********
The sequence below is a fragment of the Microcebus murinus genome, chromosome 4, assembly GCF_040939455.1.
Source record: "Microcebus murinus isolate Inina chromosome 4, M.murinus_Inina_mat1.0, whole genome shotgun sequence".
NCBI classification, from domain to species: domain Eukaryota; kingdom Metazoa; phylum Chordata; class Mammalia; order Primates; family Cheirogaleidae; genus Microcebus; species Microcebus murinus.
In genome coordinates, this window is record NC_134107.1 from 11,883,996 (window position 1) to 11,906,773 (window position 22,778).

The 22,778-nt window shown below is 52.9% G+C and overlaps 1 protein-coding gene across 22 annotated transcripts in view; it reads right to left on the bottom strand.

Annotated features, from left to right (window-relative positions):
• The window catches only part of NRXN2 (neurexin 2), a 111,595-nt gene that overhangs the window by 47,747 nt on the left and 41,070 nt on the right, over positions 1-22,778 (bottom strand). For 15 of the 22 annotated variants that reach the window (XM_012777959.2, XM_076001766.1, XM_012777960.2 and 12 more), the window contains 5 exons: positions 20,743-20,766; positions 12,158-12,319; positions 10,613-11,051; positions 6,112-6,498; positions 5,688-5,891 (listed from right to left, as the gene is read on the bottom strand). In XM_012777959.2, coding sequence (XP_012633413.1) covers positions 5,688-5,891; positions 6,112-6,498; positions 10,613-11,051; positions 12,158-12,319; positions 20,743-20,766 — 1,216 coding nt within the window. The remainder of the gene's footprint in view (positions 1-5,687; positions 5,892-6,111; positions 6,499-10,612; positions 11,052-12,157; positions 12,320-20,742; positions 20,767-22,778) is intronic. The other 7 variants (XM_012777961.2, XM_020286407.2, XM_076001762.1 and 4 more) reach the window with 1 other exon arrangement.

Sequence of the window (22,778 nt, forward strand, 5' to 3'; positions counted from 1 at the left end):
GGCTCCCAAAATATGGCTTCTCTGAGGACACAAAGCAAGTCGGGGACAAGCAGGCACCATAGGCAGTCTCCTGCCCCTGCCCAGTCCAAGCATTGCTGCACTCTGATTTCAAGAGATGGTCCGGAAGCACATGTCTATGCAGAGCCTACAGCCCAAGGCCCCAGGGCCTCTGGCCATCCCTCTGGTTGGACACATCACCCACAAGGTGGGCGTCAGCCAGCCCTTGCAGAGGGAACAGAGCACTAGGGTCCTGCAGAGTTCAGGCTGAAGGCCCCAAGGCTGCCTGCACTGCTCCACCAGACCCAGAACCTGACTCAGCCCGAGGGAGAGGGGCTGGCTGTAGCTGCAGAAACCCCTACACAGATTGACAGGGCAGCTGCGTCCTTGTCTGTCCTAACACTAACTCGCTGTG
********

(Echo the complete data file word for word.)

The sequence below is a fragment of the Microcebus murinus genome, chromosome 4, assembly GCF_040939455.1.
Source record: "Microcebus murinus isolate Inina chromosome 4, M.murinus_Inina_mat1.0, whole genome shotgun sequence".
NCBI classification, from domain to species: domain Eukaryota; kingdom Metazoa; phylum Chordata; class Mammalia; order Primates; family Cheirogaleidae; genus Microcebus; species Microcebus murinus.
In genome coordinates, this window is record NC_134107.1 from 11,883,996 (window position 1) to 11,906,773 (window position 22,778).

The 22,778-nt window shown below is 52.9% G+C and overlaps 1 protein-coding gene across 22 annotated transcripts in view; it reads right to left on the bottom strand.

Annotated features, from left to right (window-relative positions):
• The window catches only part of NRXN2 (neurexin 2), a 111,595-nt gene that overhangs the window by 47,747 nt on the left and 41,070 nt on the right, over positions 1-22,778 (bottom strand). For 15 of the 22 annotated variants that reach the window (XM_012777959.2, XM_076001766.1, XM_012777960.2 and 12 more), the window contains 5 exons: positions 20,743-20,766; positions 12,158-12,319; positions 10,613-11,051; positions 6,112-6,498; positions 5,688-5,891 (listed from right to left, as the gene is read on the bottom strand). In XM_012777959.2, coding sequence (XP_012633413.1) covers positions 5,688-5,891; positions 6,112-6,498; positions 10,613-11,051; positions 12,158-12,319; positions 20,743-20,766 — 1,216 coding nt within the window. The remainder of the gene's footprint in view (positions 1-5,687; positions 5,892-6,111; positions 6,499-10,612; positions 11,052-12,157; positions 12,320-20,742; positions 20,767-22,778) is intronic. The other 7 variants (XM_012777961.2, XM_020286407.2, XM_076001762.1 and 4 more) reach the window with 1 other exon arrangement.

Sequence of the window (22,778 nt, forward strand, 5' to 3'; positions counted from 1 at the left end):
GGCTCCCAAAATATGGCTTCTCTGAGGACACAAAGCAAGTCGGGGACAAGCAGGCACCATAGGCAGTCTCCTGCCCCTGCCCAGTCCAAGCATTGCTGCACTCTGATTTCAAGAGATGGTCCGGAAGCACATGTCTATGCAGAGCCTACAGCCCAAGGCCCCAGGGCCTCTGGCCATCCCTCTGGTTGGACACATCACCCACAAGGTGGGCGTCAGCCAGCCCTTGCAGAGGGAACAGAGCACTAGGGTCCTGCAGAGTTCAGGCTGAAGGCCCCAAGGCTGCCTGCACTGCTCCACCAGACCCAGAACCTGACTCAGCCCGAGGGAGAGGGGCTGGCTGTAGCTGCAGAAACCCCTACACAGATTGACAGGGCAGCTGCGTCCTTGTCTGTCCTAACACTAACTCGCTGTG